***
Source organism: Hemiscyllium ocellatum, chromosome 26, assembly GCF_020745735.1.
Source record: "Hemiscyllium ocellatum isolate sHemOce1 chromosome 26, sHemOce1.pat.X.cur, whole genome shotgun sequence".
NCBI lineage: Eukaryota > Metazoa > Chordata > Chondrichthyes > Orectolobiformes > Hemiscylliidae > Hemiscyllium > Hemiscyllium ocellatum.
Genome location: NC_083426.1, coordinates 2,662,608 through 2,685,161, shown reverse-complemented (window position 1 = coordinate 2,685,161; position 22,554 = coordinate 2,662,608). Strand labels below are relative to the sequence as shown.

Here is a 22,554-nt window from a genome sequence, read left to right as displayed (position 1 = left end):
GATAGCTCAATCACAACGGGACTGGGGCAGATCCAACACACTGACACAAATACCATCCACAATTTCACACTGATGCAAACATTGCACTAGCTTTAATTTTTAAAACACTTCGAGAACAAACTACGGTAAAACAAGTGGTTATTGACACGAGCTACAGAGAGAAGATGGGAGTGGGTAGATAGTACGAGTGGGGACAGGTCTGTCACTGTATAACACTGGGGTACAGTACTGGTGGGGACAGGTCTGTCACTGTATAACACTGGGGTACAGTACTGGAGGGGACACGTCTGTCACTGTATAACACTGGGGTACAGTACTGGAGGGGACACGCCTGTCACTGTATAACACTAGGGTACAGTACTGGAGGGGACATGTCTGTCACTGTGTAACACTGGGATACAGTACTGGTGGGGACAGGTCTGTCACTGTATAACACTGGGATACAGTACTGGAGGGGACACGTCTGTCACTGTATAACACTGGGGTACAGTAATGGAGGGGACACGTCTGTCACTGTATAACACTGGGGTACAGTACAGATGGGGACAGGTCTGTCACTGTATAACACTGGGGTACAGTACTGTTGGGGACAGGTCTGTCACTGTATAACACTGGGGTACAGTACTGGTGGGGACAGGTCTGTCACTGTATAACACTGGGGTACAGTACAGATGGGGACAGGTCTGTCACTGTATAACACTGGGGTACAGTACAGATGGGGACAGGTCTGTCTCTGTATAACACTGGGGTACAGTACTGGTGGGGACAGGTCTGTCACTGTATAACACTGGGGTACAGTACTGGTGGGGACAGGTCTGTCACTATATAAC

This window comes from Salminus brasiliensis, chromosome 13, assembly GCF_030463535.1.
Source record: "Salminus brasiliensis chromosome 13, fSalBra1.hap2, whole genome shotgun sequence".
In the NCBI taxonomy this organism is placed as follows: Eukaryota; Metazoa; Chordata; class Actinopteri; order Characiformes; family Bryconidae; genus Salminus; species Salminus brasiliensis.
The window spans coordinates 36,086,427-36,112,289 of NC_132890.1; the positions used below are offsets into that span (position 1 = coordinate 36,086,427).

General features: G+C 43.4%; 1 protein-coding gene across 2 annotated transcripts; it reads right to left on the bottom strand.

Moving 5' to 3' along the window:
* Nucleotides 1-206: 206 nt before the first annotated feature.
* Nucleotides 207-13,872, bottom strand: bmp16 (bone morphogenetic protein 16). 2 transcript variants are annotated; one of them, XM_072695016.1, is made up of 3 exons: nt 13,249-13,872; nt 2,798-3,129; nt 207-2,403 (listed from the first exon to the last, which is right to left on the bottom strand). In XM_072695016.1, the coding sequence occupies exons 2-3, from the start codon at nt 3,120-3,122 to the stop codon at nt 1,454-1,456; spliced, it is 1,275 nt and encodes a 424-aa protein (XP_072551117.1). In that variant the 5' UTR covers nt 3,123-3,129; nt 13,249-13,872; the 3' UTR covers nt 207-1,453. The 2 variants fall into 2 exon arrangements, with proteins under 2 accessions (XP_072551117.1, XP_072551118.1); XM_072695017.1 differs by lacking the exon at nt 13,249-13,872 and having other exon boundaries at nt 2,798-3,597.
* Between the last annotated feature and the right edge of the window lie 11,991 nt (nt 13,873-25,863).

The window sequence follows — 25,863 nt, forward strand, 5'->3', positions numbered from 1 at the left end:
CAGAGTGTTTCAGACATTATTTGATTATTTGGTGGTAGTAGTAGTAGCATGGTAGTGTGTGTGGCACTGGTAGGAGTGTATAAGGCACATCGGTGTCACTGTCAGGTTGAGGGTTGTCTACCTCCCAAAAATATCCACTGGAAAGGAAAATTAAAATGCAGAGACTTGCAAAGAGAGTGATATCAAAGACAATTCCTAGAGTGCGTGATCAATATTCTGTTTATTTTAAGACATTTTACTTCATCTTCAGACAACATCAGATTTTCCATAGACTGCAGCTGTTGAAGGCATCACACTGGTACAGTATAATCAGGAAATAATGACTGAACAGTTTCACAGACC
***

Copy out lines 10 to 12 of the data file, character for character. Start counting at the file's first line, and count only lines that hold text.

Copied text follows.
The window spans coordinates 36,086,427-36,112,289 of NC_132890.1; the positions used below are offsets into that span (position 1 = coordinate 36,086,427).

General features: G+C 43.4%; 1 protein-coding gene across 2 annotated transcripts; it reads right to left on the bottom strand.

Moving 5' to 3' along the window: